kidney failure written on paper

Some 37 million people in the United States have chronic kidney disease, and 9 in 10 adults with the disease do not even know they have it, according to the Centers for Disease Control and Prevention.

That was the case for both Ana Morin and Jesus Verduzco, who underwent a kidney swap in the Fall of 2018. Both had no signs of the disease and say they felt otherwise healthy.

Morin said she wouldn’t have gone to see her doctor if she hadn’t randomly checked her blood pressure on her aunt’s blood pressure machine. Her results showed her blood pressure was alarmingly high.

For Verduzco, he went in for a routine eye appointment, and the technician noticed his blood pressure was high. Verduzco went to the hospital the next day and learned he had kidney failure. After they were both on dialysis for a couple of years, they participated in a kidney swap with both of their families. It saved their lives.

Loma Linda University Transplant Institute nephrologist Rafael Villicana, MD, says he repeatedly hears from his patients that they never experienced any symptoms of kidney disease.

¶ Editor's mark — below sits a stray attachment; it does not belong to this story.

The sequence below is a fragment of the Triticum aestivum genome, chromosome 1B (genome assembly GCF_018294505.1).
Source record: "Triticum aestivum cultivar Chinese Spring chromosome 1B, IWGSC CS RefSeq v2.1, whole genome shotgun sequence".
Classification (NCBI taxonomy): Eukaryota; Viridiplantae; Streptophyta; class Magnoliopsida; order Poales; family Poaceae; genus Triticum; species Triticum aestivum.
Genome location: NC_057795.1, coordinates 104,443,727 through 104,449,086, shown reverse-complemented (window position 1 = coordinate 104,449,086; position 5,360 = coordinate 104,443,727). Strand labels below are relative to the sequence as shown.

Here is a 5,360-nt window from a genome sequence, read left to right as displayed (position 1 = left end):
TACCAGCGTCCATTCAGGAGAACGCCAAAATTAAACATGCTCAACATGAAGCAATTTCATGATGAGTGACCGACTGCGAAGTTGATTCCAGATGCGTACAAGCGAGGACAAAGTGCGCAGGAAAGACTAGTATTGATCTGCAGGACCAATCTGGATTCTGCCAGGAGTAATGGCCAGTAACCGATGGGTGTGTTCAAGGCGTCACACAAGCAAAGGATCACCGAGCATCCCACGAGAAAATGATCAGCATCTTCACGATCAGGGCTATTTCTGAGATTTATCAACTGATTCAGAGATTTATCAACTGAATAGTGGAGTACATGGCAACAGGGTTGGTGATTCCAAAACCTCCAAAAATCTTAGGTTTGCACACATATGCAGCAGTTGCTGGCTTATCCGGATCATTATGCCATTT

“Most patients don’t know that kidney failure is usually painless,” Villicana says. “Unless a patient is getting annual checkups and are aware of their blood pressure measurements, there are very few signs people feel that indicate kidney failure.”

Villicana says it takes extra diligence on a patient to be aware of their current health because kidney disease can exist silently. He encourages patients to keep in mind these three things:

  1. Know the conditions that contribute to kidney failure. There are several health conditions and lifestyle habits that can contribute to the disease, according to Villicana. These include diabetes, high blood pressure, autoimmune disorders, genetic conditions and certain medications. Villicana encourages patients to discuss any of these factors with their physician in order to rule them out.
  2. Take notice of small lifestyle changes. The only sign Morin says she had before she stumbled upon her kidney failure was fatigue. Villicana says to be aware of any changes in your body that are not normal for you, such as fatigue or loss of appetite.
  3. Make sure you are receiving annual health checks. Villicana says the best way to be aware of the current state of your kidney is by having annual checkups that include blood pressure measurements, blood and urine tests.

If you are concerned about the health of your kidneys, partner with a primary care physician who can help you navigate your questions and check the status of your kidney health. Schedule an appointment by calling 909-558-6600.